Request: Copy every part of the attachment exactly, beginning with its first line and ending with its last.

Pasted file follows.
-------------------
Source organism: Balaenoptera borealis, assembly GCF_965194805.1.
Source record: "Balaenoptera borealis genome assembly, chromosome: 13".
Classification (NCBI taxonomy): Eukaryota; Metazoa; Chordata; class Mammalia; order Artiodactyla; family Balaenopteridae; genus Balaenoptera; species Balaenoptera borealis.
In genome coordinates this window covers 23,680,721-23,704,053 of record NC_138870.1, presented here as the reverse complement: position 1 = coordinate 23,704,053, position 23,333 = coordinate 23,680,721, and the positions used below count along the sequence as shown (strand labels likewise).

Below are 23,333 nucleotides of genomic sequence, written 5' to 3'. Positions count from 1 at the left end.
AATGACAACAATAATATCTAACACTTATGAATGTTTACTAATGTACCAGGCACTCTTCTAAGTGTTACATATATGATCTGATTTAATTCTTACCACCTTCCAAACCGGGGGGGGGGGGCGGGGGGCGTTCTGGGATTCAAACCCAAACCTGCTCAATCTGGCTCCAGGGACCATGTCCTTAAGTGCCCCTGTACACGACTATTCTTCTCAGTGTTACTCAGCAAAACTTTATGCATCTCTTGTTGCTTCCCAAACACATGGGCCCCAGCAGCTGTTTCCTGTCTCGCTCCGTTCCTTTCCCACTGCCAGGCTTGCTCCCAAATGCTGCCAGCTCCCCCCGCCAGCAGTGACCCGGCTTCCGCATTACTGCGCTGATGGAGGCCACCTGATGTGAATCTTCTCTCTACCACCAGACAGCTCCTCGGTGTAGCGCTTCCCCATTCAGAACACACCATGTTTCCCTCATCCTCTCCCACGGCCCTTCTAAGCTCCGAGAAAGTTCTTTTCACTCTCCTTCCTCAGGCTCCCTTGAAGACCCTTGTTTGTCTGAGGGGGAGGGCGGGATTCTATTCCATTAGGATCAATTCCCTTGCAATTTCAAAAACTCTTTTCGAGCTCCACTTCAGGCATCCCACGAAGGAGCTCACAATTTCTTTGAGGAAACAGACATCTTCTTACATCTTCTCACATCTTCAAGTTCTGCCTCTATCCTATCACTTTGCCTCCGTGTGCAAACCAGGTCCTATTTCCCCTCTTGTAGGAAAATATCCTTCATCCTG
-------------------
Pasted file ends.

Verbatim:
Source organism: Balaenoptera borealis, assembly GCF_965194805.1.
Source record: "Balaenoptera borealis genome assembly, chromosome: 13".
Classification (NCBI taxonomy): Eukaryota; Metazoa; Chordata; class Mammalia; order Artiodactyla; family Balaenopteridae; genus Balaenoptera; species Balaenoptera borealis.
In genome coordinates this window covers 23,680,721-23,704,053 of record NC_138870.1, presented here as the reverse complement: position 1 = coordinate 23,704,053, position 23,333 = coordinate 23,680,721, and the positions used below count along the sequence as shown (strand labels likewise).

Below are 23,333 nucleotides of genomic sequence, written 5' to 3'. Positions count from 1 at the left end.
AATGACAACAATAATATCTAACACTTATGAATGTTTACTAATGTACCAGGCACTCTTCTAAGTGTTACATATATGATCTGATTTAATTCTTACCACCTTCCAAACCGGGGGGGGGGGGCGGGGGGCGTTCTGGGATTCAAACCCAAACCTGCTCAATCTGGCTCCAGGGACCATGTCCTTAAGTGCCCCTGTACACGACTATTCTTCTCAGTGTTACTCAGCAAAACTTTATGCATCTCTTGTTGCTTCCCAAACACATGGGCCCCAGCAGCTGTTTCCTGTCTCGCTCCGTTCCTTTCCCACTGCCAGGCTTGCTCCCAAATGCTGCCAGCTCCCCCCGCCAGCAGTGACCCGGCTTCCGCATTACTGCGCTGATGGAGGCCACCTGATGTGAATCTTCTCTCTACCACCAGACAGCTCCTCGGTGTAGCGCTTCCCCATTCAGAACACACCATGTTTCCCTCATCCTCTCCCACGGCCCTTCTAAGCTCCGAGAAAGTTCTTTTCACTCTCCTTCCTCAGGCTCCCTTGAAGACCCTTGTTTGTCTGAGGGGGAGGGCGGGATTCTATTCCATTAGGATCAATTCCCTTGCAATTTCAAAAACTCTTTTCGAGCTCCACTTCAGGCATCCCACGAAGGAGCTCACAATTTCTTTGAGGAAACAGACATCTTCTTACATCTTCTCACATCTTCAAGTTCTGCCTCTATCCTATCACTTTGCCTCCGTGTGCAAACCAGGTCCTATTTCCCCTCTTGTAGGAAAATATCCTTCATCCTG